UNIX historians, why does main return a *signed* int? As far as I’m aware, exit statuses can only be positive or 0.
I first made a quick answer, but then I decided to check out for some sources, and it eventually got too big to fit into a Mastodon post, so here’s the reason of this article.
One of the reasons is that the
unsigned keyword did not exist in C until the mid 1970s, as hardware did not support unsigned operations until then, and Unix had been up for several years already. But the “when should I use an unsigned type” question is still asked frequently today.
First of all, you shouldn’t use
unsigned for everything that can’t be under zero. Here’s what Peter Van Der Linden says in Expert C Programming:
Avoid unnecessary complexity by minimizing your use of unsigned types. Specifically, don’t use an unsigned type to represent a quantity just because it will never be negative (e.g. “age” or “national_debt”).
Use a signed type like
intand you won’t have to worry about boundary cases in the detailed rules for promoting mixed types.
Only use unsigned types for bitfields or binary masks. Use casts in expressions, to make all the operands signed or unsigned, so the compiler does not have to choose the result type.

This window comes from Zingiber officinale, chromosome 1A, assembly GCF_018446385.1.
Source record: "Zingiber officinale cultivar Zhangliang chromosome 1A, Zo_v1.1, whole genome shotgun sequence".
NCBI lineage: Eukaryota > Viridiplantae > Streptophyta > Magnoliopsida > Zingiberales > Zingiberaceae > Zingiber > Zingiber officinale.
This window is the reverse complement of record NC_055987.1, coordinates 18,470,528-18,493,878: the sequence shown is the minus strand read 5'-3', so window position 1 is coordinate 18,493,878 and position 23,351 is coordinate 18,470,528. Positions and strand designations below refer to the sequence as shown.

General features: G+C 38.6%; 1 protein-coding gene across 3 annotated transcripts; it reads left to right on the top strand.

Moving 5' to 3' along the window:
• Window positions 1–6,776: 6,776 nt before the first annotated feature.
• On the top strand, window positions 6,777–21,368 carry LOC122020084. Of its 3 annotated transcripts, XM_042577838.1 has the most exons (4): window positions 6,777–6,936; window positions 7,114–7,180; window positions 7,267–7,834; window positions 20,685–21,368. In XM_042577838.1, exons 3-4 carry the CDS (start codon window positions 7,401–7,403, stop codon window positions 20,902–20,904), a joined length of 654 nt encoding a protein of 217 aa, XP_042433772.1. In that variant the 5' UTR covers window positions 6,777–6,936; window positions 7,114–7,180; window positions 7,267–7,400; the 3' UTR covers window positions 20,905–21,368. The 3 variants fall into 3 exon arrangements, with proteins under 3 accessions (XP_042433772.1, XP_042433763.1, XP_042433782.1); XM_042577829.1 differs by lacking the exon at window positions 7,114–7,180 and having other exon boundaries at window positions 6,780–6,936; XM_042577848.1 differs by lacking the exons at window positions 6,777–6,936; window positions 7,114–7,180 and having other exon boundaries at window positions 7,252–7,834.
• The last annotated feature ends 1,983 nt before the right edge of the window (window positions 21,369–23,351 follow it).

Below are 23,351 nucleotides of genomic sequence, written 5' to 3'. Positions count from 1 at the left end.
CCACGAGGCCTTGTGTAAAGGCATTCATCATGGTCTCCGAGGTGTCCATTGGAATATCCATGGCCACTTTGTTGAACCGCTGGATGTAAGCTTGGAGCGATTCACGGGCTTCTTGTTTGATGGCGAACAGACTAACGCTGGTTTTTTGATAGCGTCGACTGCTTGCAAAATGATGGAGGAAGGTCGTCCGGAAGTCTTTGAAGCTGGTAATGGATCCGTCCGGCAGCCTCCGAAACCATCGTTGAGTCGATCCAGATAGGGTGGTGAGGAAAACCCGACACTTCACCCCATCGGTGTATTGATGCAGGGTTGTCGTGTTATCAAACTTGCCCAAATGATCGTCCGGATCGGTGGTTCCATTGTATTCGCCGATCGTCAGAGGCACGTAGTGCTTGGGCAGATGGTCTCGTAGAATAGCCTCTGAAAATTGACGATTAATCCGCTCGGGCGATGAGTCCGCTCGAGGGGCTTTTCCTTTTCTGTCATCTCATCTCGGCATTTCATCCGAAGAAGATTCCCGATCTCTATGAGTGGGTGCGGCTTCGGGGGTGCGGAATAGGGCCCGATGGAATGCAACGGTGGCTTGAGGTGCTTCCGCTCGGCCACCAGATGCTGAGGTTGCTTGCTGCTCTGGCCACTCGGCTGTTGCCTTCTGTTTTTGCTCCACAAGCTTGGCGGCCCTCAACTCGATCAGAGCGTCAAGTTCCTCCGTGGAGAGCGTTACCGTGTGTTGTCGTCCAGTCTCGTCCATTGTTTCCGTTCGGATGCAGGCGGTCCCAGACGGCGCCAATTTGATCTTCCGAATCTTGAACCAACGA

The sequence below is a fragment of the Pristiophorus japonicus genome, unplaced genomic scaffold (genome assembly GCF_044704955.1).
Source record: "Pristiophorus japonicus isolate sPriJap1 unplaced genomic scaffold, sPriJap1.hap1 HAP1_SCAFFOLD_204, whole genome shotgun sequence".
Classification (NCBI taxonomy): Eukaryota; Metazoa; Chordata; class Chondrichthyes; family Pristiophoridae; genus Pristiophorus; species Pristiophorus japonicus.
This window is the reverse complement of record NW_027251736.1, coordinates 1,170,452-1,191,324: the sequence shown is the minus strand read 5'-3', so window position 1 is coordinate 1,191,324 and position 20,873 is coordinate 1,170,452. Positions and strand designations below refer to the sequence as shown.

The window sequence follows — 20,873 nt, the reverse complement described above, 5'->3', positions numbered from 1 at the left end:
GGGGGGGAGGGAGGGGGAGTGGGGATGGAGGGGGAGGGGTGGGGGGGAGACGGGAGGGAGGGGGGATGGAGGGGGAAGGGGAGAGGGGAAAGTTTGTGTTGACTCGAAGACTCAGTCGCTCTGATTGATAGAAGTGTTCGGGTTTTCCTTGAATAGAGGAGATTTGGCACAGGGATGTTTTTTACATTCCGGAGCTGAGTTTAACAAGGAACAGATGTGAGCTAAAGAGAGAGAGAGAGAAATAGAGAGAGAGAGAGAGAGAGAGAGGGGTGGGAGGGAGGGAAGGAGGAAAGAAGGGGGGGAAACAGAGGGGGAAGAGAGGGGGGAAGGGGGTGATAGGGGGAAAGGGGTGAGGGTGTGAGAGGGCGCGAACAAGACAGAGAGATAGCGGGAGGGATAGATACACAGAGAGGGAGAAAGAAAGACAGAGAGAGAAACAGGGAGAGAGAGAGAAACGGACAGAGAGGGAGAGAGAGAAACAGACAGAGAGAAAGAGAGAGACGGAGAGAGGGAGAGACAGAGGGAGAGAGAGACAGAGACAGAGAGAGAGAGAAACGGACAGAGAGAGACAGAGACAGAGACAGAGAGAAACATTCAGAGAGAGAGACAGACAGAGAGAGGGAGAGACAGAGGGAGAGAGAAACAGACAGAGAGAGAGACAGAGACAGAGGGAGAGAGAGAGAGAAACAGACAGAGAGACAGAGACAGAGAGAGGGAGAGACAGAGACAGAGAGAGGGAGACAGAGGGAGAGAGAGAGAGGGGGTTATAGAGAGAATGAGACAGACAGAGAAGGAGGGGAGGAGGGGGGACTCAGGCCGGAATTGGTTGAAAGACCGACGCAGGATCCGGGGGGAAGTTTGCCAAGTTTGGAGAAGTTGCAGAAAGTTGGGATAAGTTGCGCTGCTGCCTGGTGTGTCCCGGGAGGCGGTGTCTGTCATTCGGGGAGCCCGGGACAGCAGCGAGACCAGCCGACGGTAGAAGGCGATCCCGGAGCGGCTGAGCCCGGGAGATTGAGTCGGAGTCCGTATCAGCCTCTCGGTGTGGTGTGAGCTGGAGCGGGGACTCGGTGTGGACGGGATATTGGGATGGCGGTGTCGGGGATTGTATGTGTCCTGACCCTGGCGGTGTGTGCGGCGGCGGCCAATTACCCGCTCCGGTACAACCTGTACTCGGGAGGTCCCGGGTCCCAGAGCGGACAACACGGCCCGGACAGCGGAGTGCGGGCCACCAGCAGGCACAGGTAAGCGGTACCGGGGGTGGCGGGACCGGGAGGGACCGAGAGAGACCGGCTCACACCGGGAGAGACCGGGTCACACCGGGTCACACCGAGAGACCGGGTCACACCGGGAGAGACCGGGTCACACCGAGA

Mixed types promotion is when you have to adapt two integers of different types to apply an operation on them, such as when you are multiplying
signed int and
unsigned int. Also, keep in mind that the
unsigned version of a type only allows you to use one more bit: for example, as
int is at least 16-bits wide, you can store up to 32767 into it (use
unsigned long if you want to store up to 32-bits in a portable fashion).
This is used in
ctype.h as well, as transferring an
int to a function is usually quicker than transferring an
unsigned char (usually because your function has to transmit it as an
int, then the other function has to apply the
& 255 mask on it).
Now, you may ask: yeah, but what if I want to return 32768 as a return code? Well you can’t. Here’s the information about it that you can find in the Single Unix Specification (basically POSIX),
2.13. Status Information section:
Status information is data associated with a process detailing a change in the state of the process. It shall consist of: […]
If the new state is terminated:
- The low-order 8 bits of the status argument that the process passed to
exit(), or the low-order 8 bits of the value the process returned from main().
So you are only allowed to return up to 255 as the exit code, which the
int can contain in a portable fashion. And because of the definition of the exit code, you can just take
return_code & 255.